This happened just a few weeks after the completion of the construction of the Nord Stream 2 gas pipeline, which threatens the Ukrainian budget with billions of dollars in losses due to the loss of transit.
The Ukrainian Foreign Ministry sharply criticized the new agreement and threatened a showdown in the European Commission. Hungary, in turn, also did not go unanswered.
Hungary on September 27, 2021, signed a long-term contract with the Russian concern Gazprom for the supply of gas bypassing Ukraine. The document was signed by Dmitry Averkin, Deputy General Director of Gazprom Export, and György Kovor, Chief Executive Officer of the Hungarian energy company MVM Group.
The contract is for 15 years (until the end of 2036) with the possibility of revising the terms in 10 years. According to the agreement, Hungary will receive 4.5 billion cubic meters of gas per year. 3.5 billion will flow through Serbia through the Turkish Stream gas pipeline, and one billion through Austria.
Up to this point, most of the Russian gas entered Hungary in transit through Ukraine.
The contract did not come as a surprise: they were preparing for it back at the end of August during negotiations in Budapest between Hungarian Foreign Ministers Peter Szijjártó and his Russian counterpart Sergei Lavrov.
However, the signing of the contact took place a few weeks after the completion of construction and preparations for the launch of Nord Stream 2. Russia, which previously supplied natural gas mainly through Ukraine, has diversified its export routes by building subsea pipelines, the Nord Stream pipeline directly to Germany and the Turkish Stream pipeline from Russia to Turkey.
The head of Naftogaz, Yuriy Vitrenko, announced large losses due to the interruption of transit, as well as the risks to the security of Ukraine before the military aggression of the Russian Federation after the disappearance of transit as a factor in containing the escalation of the conflict.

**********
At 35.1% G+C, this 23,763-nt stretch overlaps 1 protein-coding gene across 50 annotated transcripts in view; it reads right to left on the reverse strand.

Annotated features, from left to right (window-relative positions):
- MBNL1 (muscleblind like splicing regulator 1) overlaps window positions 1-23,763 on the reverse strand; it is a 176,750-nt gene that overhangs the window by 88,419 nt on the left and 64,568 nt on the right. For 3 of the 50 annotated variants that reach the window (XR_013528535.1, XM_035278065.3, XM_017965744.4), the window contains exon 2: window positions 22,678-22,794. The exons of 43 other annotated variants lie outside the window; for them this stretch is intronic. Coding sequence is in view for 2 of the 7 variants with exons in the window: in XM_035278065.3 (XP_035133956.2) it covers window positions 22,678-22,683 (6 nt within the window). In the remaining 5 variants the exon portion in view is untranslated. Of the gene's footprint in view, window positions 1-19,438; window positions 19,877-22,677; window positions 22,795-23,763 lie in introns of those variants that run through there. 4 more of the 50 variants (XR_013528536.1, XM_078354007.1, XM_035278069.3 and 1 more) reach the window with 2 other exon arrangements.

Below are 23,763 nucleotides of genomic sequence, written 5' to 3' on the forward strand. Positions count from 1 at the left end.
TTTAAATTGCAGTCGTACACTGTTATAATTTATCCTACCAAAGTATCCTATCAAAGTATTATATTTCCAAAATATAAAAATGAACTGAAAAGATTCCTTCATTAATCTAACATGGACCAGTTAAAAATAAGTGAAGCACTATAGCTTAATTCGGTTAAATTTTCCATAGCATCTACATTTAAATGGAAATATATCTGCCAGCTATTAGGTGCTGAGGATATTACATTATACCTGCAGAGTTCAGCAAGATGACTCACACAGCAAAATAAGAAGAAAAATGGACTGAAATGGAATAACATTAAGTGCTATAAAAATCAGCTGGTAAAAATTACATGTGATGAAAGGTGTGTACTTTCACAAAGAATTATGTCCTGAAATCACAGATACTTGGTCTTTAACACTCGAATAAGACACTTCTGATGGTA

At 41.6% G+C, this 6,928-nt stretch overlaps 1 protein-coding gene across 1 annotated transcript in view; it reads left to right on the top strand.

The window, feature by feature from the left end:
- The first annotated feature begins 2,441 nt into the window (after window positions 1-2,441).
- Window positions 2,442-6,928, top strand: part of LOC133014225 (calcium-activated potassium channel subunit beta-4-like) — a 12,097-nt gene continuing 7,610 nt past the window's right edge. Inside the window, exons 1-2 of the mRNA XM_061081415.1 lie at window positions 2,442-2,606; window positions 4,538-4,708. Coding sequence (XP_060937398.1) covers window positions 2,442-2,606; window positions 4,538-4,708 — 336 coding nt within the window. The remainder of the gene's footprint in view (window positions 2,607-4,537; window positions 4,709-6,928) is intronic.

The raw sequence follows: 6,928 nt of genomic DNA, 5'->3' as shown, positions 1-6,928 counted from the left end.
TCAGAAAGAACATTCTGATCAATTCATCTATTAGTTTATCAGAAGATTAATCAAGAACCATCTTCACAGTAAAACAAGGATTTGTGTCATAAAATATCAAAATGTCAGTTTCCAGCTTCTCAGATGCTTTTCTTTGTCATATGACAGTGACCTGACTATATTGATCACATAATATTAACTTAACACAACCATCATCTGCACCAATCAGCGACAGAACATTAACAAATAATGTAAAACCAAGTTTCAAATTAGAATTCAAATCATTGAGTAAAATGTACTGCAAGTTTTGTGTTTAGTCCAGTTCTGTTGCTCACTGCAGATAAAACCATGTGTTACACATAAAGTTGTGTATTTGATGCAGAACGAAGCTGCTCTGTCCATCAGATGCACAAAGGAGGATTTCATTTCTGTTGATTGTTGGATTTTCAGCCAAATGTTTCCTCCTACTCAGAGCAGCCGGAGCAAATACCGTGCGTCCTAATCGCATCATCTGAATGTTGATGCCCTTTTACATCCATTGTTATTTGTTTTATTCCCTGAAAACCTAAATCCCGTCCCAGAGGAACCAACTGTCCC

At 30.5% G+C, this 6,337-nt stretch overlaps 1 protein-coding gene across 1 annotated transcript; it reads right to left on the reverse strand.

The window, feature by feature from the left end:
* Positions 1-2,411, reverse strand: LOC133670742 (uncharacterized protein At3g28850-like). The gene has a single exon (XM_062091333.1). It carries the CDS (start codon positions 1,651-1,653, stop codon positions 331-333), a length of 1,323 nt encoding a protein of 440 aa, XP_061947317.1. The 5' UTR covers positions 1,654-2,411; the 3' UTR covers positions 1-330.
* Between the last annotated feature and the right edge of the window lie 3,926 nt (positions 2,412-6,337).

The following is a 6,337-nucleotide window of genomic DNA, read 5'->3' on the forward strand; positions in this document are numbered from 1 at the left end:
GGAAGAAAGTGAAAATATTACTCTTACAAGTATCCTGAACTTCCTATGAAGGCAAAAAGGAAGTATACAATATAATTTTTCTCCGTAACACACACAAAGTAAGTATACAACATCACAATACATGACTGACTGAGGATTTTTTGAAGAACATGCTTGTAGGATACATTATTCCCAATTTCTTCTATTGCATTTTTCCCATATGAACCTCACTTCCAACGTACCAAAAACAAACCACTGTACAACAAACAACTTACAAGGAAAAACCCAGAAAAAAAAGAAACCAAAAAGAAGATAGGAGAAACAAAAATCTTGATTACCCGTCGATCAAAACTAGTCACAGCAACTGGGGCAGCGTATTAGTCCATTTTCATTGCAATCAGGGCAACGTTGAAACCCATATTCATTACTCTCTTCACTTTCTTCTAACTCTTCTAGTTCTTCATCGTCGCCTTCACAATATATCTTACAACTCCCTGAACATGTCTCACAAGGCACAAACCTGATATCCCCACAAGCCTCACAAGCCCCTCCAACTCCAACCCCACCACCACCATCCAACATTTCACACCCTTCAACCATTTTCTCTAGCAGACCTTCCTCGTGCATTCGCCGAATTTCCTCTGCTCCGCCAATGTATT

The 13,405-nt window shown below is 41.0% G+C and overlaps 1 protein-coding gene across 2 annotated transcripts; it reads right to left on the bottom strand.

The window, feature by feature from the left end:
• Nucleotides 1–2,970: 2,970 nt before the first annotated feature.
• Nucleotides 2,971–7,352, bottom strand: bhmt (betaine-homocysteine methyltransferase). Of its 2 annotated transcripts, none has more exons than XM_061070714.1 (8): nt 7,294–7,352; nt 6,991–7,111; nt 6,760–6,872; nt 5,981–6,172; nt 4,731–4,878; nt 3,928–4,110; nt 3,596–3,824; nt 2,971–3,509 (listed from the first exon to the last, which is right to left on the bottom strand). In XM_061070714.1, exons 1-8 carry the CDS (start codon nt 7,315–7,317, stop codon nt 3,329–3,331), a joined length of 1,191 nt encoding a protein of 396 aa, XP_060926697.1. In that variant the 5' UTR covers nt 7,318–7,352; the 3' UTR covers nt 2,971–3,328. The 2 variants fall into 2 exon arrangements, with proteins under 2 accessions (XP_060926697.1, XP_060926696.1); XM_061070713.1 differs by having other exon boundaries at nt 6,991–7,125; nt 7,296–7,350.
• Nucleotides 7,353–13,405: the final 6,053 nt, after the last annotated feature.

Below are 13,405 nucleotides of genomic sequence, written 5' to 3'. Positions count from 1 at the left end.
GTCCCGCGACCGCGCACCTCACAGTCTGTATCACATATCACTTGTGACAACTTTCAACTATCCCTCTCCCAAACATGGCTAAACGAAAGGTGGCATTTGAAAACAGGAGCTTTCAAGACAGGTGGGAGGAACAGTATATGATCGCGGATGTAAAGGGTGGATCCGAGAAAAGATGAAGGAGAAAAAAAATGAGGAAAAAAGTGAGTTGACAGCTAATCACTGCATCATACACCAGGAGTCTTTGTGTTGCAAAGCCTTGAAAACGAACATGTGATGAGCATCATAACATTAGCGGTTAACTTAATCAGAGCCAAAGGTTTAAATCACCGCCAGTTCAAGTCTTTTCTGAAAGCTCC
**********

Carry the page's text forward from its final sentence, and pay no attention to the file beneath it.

"This affects competition in Europe. We can talk about a breach of the contract. Unfortunately, for Ukraine, the problems with Nord Stream 2 are becoming a symbol of Western corruption. There is a symbolic meaning, and this is $ 2 billion for us. This is a matter of our security," said Vitrenko.
Ukraine's reaction: This is a blow, we must respond to it
This contract may lead to a reduction or a complete stop of transit through Ukraine, despite the contract until 2024, said Serhiy Makogon, General Director of the GTS Operator of Ukraine. Makogon predicts that as soon as the Russian Federation has the technical ability to bypass Ukraine in transit, it will be launched through longer, but its own gas pipelines.
Shortly before the signing ceremony, Ukrainian Foreign Minister Dmytro Kuleba called the Budapest contract "a blow to Ukrainian-Hungarian relations." The Foreign Ministry called it "a purely political, economically unjustified decision."
"Hungary has dealt a blow to Ukrainian-Hungarian relations by excluding the Ukrainian gas pipeline from the scheme of gas supplies from Russia. This is a blow, and we must respond to it accordingly. There can be no regrets or condolences," Kuleba said.
In response, Kyiv postponed indefinitely the fifth meeting of the intergovernmental Ukrainian-Hungarian commission on economic cooperation, which was to take place on September 29-30 in Budapest.